Developers give suburbs love with spate of new projects

Marc Stiles Staff Writer-Puget Sound Business Journal

After years of mostly ignoring suburbs, Seattle-area commercial real estate developers are starting to show the suburbs some love.

Within the last 10 days, Goodman Real Estate announced plans to build a 176-unit apartment project with retail in downtown Kent; and the Kenmore City Council OK’d a deal with two companies — The Benaroya Co. and Real Property Investors — to build commercial space and a “town green” if the developers can find tenants.

For the first time since the market crash, developers are optimistic that they can make projects in the ’burbs pencil out. “For a long time that just wasn’t (financially) feasible,” said Goodman President and CEO George Petrie.

Besides Goodman’s Kent project, MainStreet Property Group LLC is planning to build at least 160 units in downtown Kenmore near the Benaroya project. And Legacy Partners Residential is pursuing a multifamily and retail project in downtown Burien.

Some of these companies are on the leading edge of development trends. Two and a half years ago, just as the in-city apartment building boom was beginning, Bellevue-based Benaroya financed construction of a large project in Seattle’s Wallingford area. Goodman built a big development in Pioneer Square. And Legacy completed a large project in West Seattle.

The common thread among the suburban projects is they’re planned in downtown areas near transit centers and retail. They tend to be smaller versions of the walkable areas in urban centers.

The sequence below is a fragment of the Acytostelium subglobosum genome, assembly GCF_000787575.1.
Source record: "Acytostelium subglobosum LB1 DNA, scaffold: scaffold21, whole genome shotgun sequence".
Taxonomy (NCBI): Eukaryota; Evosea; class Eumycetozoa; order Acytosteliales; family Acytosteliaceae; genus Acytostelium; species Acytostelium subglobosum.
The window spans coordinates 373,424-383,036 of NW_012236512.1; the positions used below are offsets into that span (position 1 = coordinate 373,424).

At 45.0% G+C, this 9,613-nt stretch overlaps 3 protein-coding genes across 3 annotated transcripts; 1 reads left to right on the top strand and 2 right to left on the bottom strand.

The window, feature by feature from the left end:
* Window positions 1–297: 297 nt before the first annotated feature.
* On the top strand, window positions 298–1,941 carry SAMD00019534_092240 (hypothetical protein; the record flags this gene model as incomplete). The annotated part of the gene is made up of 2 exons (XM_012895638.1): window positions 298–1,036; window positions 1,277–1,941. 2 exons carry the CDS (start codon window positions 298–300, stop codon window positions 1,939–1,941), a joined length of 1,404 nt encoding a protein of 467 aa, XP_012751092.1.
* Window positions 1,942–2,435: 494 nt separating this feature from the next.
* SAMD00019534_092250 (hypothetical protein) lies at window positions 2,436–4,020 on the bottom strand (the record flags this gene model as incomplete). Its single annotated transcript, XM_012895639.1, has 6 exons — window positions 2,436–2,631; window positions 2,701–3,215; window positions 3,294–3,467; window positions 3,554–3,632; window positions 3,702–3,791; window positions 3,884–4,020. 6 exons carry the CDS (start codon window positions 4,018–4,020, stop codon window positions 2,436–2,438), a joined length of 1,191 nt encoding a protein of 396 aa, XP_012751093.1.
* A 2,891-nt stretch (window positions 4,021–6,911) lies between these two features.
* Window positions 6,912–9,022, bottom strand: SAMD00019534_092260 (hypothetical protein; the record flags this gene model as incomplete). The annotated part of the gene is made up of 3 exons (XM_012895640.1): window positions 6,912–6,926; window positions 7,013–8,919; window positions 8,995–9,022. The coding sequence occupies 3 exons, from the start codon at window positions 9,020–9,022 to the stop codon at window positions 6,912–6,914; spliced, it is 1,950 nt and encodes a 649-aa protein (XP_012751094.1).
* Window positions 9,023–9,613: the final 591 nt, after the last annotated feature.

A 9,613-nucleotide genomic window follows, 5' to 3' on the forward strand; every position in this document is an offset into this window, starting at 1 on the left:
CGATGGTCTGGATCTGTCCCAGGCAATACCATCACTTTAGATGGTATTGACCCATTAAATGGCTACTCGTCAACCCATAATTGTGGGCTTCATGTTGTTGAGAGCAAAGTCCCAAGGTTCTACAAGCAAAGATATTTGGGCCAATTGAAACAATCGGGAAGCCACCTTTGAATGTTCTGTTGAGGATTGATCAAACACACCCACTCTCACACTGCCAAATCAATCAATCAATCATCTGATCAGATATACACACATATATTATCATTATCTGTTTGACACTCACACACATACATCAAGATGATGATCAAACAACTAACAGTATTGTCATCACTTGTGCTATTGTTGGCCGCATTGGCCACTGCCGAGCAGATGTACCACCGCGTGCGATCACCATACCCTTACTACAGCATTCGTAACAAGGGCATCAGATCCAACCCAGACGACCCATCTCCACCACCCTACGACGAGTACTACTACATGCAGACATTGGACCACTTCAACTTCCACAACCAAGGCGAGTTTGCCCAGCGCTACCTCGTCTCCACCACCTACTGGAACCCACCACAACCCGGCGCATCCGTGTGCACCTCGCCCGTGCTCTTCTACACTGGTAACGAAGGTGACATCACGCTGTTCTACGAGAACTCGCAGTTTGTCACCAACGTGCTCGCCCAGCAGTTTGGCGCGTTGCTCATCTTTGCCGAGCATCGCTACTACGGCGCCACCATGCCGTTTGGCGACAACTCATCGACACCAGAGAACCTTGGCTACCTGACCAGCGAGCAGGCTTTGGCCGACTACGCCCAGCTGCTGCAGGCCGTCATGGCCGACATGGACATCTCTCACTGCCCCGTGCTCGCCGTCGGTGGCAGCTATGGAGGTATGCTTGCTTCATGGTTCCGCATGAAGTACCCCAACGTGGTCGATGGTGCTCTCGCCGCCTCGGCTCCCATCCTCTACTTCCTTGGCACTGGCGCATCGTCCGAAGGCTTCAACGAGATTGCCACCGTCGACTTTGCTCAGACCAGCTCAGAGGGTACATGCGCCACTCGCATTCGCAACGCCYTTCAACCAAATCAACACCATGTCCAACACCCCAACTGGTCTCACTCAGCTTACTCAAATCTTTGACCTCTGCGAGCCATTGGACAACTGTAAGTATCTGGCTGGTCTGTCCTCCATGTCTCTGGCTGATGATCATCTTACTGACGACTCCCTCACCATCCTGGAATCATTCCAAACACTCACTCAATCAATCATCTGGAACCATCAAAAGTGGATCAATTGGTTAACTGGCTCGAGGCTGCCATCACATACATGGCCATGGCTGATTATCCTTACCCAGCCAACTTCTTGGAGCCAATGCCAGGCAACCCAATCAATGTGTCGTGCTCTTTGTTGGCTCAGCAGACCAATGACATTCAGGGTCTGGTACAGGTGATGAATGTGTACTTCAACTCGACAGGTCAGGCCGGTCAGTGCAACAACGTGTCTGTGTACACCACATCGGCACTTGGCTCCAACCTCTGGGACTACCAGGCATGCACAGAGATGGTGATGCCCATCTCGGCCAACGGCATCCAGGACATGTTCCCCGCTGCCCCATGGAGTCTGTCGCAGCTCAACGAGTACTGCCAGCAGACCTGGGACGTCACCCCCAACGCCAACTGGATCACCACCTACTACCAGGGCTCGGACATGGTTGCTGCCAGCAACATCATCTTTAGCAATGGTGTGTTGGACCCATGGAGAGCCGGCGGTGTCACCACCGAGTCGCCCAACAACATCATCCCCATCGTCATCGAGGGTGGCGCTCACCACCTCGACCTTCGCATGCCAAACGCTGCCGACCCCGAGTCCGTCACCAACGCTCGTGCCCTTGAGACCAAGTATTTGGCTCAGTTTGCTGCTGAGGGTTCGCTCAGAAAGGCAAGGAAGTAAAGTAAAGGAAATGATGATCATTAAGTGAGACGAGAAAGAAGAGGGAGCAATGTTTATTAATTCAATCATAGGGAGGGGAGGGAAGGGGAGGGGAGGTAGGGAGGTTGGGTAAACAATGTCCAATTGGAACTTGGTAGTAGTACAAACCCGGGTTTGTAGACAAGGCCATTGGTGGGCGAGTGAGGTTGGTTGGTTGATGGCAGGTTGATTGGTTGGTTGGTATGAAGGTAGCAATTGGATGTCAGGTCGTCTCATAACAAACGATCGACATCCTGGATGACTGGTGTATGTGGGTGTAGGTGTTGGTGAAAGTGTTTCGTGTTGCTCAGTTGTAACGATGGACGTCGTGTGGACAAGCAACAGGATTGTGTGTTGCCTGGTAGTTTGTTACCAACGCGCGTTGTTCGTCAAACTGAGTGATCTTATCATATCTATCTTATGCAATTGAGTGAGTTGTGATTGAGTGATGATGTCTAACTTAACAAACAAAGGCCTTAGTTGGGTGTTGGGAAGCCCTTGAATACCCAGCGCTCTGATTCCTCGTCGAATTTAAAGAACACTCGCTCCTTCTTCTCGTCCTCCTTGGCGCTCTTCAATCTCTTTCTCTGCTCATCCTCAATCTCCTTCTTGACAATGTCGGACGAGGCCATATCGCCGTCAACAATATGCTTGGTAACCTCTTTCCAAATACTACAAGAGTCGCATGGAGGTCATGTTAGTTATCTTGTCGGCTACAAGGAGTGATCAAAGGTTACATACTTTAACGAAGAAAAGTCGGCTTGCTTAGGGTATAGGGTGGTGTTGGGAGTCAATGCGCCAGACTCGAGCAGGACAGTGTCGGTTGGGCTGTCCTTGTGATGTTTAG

Goodman’s project “has some urban elements in a suburban market,” Petrie said, andKerry Nicholson, who heads Legacy’s Seattle-area office, said Burien has an “authentic, old-fashioned Main Street” feel.

In addition, the developers think there will be demand because few multifamily projects have been built in the suburbs in recent year. Developers have been focusing on urban areas where, in trendy neighborhoods, apartment rents are around $3 a foot. Suburban rents are less than half that.

Petrie said the question is whether suburban markets can support rents in the $1.80 a foot range. He thinks they will.

It helps that some developers are getting good deals, either price-wise or from the standpoint of risk.

Goodman, for instance, is buying the Kent site for $1.2 million, or just $6,820 per apartment. By contrast, a development site in Seattle’s red-hot South Lake Union area sold last month for $77,535 a unit.

Kenmore is selling part of the Kenmore Village Shopping Center to the Benaroya group for $1.8 million with $100,000 earnest money applied to the price. Benaroya plans 20,000 square feet of retail, medical office and regular office, but if the developers can’t find tenants within six months, the deal is off and they’ll get their money back. Larry Benaroyasaid they already have “one really good prospect.”

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